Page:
The political issues of greatest importance in Belarus, independent since 1991 under the name of Respublika Belarus’, continued to be the institutional structure and relations with Russia and with the Commonwealth of Independent States (CIS, see in this Appendix) of to which Belarus had been a member since December 1991.
Like many states that emerged from the disintegration of the USSR, the Belarus had adopted, despite the opposition of the nationalist Belarusian People’s Front and the head of state S. S̆uškevič, a presidential regime, considered by large sectors of society as a guarantor of internal stability in a phase of political and economic transition. The new Constitution, which came into force in March 1994 to replace the Soviet one of 1978, reduced the number of deputies from 485 to 260and it limited the prerogatives of Parliament by granting ample power of veto to the executive. In June-July of the same year presidential elections were held by direct suffrage, won by the independent A. Lukashenko who appointed M. Chigir, a liberal-oriented economist, to head the government.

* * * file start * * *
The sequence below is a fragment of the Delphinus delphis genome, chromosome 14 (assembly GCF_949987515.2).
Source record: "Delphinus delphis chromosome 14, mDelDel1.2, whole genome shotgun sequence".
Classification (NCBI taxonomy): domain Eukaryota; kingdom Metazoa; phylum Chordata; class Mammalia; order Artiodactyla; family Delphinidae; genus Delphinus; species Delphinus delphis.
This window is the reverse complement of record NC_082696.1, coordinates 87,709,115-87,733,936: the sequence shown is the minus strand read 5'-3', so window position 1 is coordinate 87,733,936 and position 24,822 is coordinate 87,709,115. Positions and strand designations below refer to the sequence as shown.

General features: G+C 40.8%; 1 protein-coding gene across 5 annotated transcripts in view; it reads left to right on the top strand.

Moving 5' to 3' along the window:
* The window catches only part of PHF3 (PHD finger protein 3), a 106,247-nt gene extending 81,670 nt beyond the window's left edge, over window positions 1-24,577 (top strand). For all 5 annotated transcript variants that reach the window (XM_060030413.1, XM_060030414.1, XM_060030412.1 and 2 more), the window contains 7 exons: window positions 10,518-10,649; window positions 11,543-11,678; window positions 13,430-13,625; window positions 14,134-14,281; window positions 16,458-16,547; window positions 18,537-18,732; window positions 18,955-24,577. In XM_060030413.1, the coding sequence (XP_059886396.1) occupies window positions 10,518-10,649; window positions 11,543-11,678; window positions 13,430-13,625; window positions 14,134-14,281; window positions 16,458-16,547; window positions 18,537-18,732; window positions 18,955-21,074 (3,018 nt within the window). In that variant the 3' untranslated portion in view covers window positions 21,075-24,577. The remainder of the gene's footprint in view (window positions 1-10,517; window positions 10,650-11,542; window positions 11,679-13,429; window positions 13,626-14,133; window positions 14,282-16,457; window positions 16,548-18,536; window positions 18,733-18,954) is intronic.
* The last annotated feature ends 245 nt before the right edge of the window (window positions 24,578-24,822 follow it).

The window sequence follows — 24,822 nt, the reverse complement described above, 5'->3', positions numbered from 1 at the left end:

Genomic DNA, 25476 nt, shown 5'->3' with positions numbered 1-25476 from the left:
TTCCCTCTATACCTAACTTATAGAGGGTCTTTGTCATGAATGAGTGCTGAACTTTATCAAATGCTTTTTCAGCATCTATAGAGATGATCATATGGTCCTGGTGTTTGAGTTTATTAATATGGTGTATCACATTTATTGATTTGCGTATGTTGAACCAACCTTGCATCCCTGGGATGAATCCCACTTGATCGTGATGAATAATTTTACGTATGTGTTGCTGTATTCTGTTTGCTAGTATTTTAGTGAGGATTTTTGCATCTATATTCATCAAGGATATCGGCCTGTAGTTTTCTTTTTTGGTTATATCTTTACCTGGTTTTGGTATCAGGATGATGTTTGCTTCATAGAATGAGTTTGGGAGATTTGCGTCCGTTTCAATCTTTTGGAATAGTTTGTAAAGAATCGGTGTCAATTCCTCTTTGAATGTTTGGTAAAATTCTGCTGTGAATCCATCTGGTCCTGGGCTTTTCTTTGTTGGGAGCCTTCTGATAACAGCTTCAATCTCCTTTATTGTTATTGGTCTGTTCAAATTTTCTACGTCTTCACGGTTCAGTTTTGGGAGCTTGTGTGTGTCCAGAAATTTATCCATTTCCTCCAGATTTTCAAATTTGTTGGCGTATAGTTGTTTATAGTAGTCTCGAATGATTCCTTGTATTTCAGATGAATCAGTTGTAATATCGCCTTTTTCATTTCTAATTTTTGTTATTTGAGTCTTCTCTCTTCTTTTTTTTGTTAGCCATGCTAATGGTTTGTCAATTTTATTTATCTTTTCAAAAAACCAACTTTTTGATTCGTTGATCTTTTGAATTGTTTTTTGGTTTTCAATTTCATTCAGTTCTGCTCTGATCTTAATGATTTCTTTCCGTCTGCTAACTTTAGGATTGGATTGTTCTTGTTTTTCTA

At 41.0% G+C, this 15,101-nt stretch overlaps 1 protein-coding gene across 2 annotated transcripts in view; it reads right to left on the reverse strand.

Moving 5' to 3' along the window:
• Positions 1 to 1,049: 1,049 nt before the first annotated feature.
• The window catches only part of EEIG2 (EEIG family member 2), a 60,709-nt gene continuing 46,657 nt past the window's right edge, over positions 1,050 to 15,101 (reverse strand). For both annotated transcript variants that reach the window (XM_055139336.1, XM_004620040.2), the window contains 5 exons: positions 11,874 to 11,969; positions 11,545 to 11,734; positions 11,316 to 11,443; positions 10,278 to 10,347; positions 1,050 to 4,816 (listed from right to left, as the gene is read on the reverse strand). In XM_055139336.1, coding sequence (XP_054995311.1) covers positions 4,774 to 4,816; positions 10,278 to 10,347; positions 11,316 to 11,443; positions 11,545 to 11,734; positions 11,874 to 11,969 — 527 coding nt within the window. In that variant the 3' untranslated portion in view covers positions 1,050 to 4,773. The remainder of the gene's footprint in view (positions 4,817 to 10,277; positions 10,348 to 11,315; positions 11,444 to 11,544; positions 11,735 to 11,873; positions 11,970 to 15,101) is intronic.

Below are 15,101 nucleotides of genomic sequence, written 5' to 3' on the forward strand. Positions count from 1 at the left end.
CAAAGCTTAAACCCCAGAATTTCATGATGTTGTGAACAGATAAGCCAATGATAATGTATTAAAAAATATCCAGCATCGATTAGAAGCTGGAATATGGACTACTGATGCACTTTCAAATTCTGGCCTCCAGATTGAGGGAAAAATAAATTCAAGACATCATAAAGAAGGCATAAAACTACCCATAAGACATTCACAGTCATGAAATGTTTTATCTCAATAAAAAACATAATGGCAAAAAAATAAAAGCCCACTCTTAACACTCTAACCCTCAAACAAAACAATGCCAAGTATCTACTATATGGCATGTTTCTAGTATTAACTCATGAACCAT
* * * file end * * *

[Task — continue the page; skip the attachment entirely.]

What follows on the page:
According to SMBER, the trend to further strengthen presidential power and extend central control over local administrations caused a conflict between Lukashenko and the parliament that escalated in the following months, when the president announced that four referendums would take place simultaneously with the legislative elections in May. Of the referendums, widely publicized by the media to the detriment of the elections, three aimed to strengthen ties with Russia by promoting greater economic integration and to recall, in an anti-nationalist function, a Belarusian identity closely linked to Soviet history. The fourth, on the other hand, attributed to the President of the Republic the power to dissolve Parliament. The referendum outcome resulted in a ‘ plebiscite adherence to Lukashenko’s policy, which tended to credit the presidency as the only solid institution in the country; on the other hand, the concomitant legislative elections presented a very fragmented political framework. By virtue of the electoral law it took three shifts to be able to allocate the sufficient number of seats based on the quorum required (two thirds); in the meantime Lukashenko governed by decrees, having declared the Parliament elected in 1990 (former Supreme Soviet). The final results led to the allocation of 95 seats to independent candidates, 42 to the Communist Party, 33 to the Agrarian Party (close to the Communist Party) and 28 to smaller groups, while 62 seats remained vacant.